"The Ethicist" is Randy Cohen's long-running advice column in the New York Times. Each week, Gabriel Delahaye's "The Unethicist" will answer the same questions as "The Ethicist," with obvious differences.

This week, a graduate teacher and a graduate student both write in with powerful reminders of why you should never go to grad school, unless you want to be a sad, boring tool. (Gabe has been to grad school).

One of my grad students copied a term paper from the Internet, cutting and pasting from various uncredited sources. The university's rules say expulsion or an F in the course is appropriate, but I proposed that she search out the several dozen articles she used to "compose" her paper and write each author an apology. I will mail the letters. My department chair thinks this is unethical — a cruel and unusual punishment. You? — P.R., Houston

Well, I know something that is definitely cruel and boring punishment. Your question. Next caller, please!

I'm pretty sure there was a Saved by the Bell episode about this very crime, except that was pre-internet, so they probably ordered the offending term paper from the back of Early 90s Teen Interests Magazine. I'm pretty sure the punishment in that episode was that Slater had to wear his wrestling singlet to the winter dance and perform a soliloquy from Hamlet in front of everybody while Screech tried unsuccessfully to fingerbang Lisa under the bleachers, Zach broke the fourth wall and talked to the camera about how him and Kelly were going on spring break together so she could get an abortion without her parents finding out, and Mr. Belding ate all the donuts.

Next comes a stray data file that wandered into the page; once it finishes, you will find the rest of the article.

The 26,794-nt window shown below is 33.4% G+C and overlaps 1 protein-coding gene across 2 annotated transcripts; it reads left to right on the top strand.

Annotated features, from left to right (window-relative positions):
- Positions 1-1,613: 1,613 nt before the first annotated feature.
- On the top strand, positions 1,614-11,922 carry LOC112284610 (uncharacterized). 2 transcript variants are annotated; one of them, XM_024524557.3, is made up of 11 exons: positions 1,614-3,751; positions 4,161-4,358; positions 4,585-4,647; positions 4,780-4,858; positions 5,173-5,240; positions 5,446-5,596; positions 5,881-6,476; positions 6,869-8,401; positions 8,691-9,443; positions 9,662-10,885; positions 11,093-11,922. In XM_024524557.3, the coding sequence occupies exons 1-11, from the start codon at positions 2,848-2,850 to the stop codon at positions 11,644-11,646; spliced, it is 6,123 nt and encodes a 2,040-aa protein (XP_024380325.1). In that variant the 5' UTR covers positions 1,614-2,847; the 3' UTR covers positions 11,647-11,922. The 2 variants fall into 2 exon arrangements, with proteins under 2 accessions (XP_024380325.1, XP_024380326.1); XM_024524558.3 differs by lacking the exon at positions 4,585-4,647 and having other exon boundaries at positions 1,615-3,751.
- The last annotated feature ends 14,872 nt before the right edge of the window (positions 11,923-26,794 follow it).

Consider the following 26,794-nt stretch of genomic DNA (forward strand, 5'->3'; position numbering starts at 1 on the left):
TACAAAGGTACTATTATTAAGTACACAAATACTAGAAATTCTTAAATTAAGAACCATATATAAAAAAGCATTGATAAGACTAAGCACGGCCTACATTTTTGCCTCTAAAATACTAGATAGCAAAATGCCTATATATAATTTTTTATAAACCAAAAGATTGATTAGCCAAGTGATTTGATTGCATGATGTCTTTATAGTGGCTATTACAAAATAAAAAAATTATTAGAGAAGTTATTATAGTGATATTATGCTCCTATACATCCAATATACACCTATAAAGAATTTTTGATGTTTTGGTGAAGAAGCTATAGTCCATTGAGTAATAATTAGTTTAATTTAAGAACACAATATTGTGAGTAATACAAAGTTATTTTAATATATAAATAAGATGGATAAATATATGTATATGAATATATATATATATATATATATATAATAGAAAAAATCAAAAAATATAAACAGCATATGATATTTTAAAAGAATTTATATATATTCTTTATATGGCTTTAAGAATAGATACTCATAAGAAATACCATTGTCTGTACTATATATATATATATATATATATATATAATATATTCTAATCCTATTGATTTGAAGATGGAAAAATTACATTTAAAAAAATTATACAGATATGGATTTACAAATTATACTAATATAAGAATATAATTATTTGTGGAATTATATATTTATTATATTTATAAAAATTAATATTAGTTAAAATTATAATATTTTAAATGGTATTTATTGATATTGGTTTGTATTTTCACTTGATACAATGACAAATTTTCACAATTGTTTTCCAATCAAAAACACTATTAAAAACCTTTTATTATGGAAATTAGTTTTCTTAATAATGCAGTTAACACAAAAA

In any case, this was a victimless crime, which is the least interesting kind of crime. Also, who writes letters anymore? It's all about apologetic Facebook status updates now.

I am a graduate student. My schooling is paid for, and I receive a salary for my work on which I can get by, but I live from paycheck to paycheck. I'm eligible for a subsidized student loan, with interest that won't start accruing until I graduate in three to four years. While I don't need the money, would it be ethical to accept the loans for investment? — Sarah Medley, Santa Barbara, Calif.

A couple of years ago, I had a little extra money in the bank, and I thought it would be a good idea to invest it, because I am white, and that is what white people do to remind minorities that we're still in charge. "What, you mean that you get to make money just by having money?" "Yes." I met with a financial advisor and she told me that a really great market was opening up in the water industry, and that within a few years, prices in the water market were going to go through the roof. But instead of thinking "Great, I can't wait to get in on the ground floor of this exciting investment opportunity," I thought, "HOLY SHIT WHAT IS GOING TO HAPPEN TO WATER?"

Invest in water, you guys. Something is up. That was your question, right? "Should I invest in water?" Yes. You're welcome.